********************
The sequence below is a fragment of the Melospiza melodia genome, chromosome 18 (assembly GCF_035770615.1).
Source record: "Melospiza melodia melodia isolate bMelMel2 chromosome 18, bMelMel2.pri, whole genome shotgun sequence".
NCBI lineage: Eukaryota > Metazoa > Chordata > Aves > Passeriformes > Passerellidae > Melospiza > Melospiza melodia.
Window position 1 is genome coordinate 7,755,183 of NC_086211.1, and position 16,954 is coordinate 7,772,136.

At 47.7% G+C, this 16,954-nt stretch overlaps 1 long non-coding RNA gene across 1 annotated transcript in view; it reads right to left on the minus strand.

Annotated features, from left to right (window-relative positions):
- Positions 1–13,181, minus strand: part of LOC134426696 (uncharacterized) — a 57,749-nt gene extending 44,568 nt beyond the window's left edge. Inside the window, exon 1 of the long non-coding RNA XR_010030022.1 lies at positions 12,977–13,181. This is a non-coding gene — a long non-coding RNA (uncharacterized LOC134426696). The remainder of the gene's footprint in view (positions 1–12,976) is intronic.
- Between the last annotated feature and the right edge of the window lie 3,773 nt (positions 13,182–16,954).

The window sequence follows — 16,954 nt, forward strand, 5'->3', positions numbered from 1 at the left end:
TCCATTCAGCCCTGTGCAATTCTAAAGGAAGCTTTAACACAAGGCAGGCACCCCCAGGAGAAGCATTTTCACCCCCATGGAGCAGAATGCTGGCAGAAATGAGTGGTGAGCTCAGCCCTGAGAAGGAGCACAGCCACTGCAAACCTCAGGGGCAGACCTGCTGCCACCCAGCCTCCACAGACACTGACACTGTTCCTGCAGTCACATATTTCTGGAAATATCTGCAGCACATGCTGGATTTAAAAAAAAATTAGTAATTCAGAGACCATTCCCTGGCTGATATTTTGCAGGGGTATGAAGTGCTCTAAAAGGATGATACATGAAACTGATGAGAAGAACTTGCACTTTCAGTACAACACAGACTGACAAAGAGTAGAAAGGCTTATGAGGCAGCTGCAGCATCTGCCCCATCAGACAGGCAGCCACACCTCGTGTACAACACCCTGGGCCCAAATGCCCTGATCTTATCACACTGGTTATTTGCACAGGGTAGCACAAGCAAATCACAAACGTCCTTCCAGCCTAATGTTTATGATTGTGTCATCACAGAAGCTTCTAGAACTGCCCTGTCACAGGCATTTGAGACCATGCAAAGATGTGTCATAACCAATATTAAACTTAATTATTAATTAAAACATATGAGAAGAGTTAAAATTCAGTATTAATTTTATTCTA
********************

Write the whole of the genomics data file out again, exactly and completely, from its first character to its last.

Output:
The sequence below is a fragment of the Melospiza melodia genome, chromosome 18 (assembly GCF_035770615.1).
Source record: "Melospiza melodia melodia isolate bMelMel2 chromosome 18, bMelMel2.pri, whole genome shotgun sequence".
NCBI lineage: Eukaryota > Metazoa > Chordata > Aves > Passeriformes > Passerellidae > Melospiza > Melospiza melodia.
Window position 1 is genome coordinate 7,755,183 of NC_086211.1, and position 16,954 is coordinate 7,772,136.

At 47.7% G+C, this 16,954-nt stretch overlaps 1 long non-coding RNA gene across 1 annotated transcript in view; it reads right to left on the minus strand.

Annotated features, from left to right (window-relative positions):
- Positions 1–13,181, minus strand: part of LOC134426696 (uncharacterized) — a 57,749-nt gene extending 44,568 nt beyond the window's left edge. Inside the window, exon 1 of the long non-coding RNA XR_010030022.1 lies at positions 12,977–13,181. This is a non-coding gene — a long non-coding RNA (uncharacterized LOC134426696). The remainder of the gene's footprint in view (positions 1–12,976) is intronic.
- Between the last annotated feature and the right edge of the window lie 3,773 nt (positions 13,182–16,954).

The window sequence follows — 16,954 nt, forward strand, 5'->3', positions numbered from 1 at the left end:
TCCATTCAGCCCTGTGCAATTCTAAAGGAAGCTTTAACACAAGGCAGGCACCCCCAGGAGAAGCATTTTCACCCCCATGGAGCAGAATGCTGGCAGAAATGAGTGGTGAGCTCAGCCCTGAGAAGGAGCACAGCCACTGCAAACCTCAGGGGCAGACCTGCTGCCACCCAGCCTCCACAGACACTGACACTGTTCCTGCAGTCACATATTTCTGGAAATATCTGCAGCACATGCTGGATTTAAAAAAAAATTAGTAATTCAGAGACCATTCCCTGGCTGATATTTTGCAGGGGTATGAAGTGCTCTAAAAGGATGATACATGAAACTGATGAGAAGAACTTGCACTTTCAGTACAACACAGACTGACAAAGAGTAGAAAGGCTTATGAGGCAGCTGCAGCATCTGCCCCATCAGACAGGCAGCCACACCTCGTGTACAACACCCTGGGCCCAAATGCCCTGATCTTATCACACTGGTTATTTGCACAGGGTAGCACAAGCAAATCACAAACGTCCTTCCAGCCTAATGTTTATGATTGTGTCATCACAGAAGCTTCTAGAACTGCCCTGTCACAGGCATTTGAGACCATGCAAAGATGTGTCATAACCAATATTAAACTTAATTATTAATTAAAACATATGAGAAGAGTTAAAATTCAGTATTAATTTTATTCTA